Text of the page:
The End of the Refugee Cycle? Refugee Repatriation and Reconstruction

By Richard Black; Khalid Koser | Go to book overview

4
Repatriation and Reconstruction: The Case of Afghanistan

Peter Marsden


Introduction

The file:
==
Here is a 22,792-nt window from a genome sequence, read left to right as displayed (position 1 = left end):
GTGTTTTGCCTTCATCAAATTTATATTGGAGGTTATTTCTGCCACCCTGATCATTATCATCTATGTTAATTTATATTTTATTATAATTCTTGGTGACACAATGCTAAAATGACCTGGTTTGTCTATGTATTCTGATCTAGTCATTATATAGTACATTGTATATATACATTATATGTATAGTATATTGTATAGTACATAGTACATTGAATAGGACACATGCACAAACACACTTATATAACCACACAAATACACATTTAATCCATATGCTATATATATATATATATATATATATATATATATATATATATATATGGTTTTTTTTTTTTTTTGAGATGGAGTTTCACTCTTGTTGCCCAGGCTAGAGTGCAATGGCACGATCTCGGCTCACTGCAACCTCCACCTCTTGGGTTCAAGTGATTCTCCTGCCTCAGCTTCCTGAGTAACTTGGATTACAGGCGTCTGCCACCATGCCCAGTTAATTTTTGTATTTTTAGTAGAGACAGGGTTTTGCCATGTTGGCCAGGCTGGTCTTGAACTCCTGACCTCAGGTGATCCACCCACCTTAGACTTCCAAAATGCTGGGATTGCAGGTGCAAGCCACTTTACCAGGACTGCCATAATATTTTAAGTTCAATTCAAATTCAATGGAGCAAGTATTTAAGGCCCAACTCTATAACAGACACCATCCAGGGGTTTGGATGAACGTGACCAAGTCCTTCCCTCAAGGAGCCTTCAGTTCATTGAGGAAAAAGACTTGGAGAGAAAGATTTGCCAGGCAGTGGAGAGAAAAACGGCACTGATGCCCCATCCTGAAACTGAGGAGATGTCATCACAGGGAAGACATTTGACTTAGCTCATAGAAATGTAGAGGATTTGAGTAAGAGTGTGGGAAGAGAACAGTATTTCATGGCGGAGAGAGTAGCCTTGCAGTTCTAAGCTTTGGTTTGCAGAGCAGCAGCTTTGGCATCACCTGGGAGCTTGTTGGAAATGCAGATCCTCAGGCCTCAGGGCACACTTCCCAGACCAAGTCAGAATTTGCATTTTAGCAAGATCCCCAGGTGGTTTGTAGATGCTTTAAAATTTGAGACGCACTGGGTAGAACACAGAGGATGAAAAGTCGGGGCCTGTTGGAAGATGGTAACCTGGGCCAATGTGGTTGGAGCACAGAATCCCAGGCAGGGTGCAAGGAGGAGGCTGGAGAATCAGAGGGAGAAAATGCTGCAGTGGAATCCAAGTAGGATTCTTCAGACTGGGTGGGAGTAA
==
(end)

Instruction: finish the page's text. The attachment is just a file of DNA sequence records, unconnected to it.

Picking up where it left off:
When Soviet troops invaded Afghanistan in December 1979, they set in motion a major exodus of refugees. By 1983, an estimated three million refugees had fled to Pakistan, increasing to some 3.27 million over the following seven years. A further 2.9 million had taken refuge in Iran by 1991. The refugees in Pakistan were accommodated in camps along the length of the border. They were provided with tents and some household equipment and had free access to food, health centres and schools in the camps. They were also permitted to seek employment within Pakistan, subject to certain restrictions. Most were engaged in daily labouring or pursued trading activities of various kinds. Most of the refugees in Iran, in contrast, were 'integrated' within Iranian society, and permitted to work in designated menial occupations. They were responsible for finding their own housing but had free access to health and education services and were also entitled to food and other subsidies on the same basis as Iranians. One element of the refugee population in Iran constructed their own mud villages close to the Afghan border. These so-called 'spontaneous' settlements were provided with health and education facilities by the Office of the United Nations High Commissioner for Refugees ( UNHCR).

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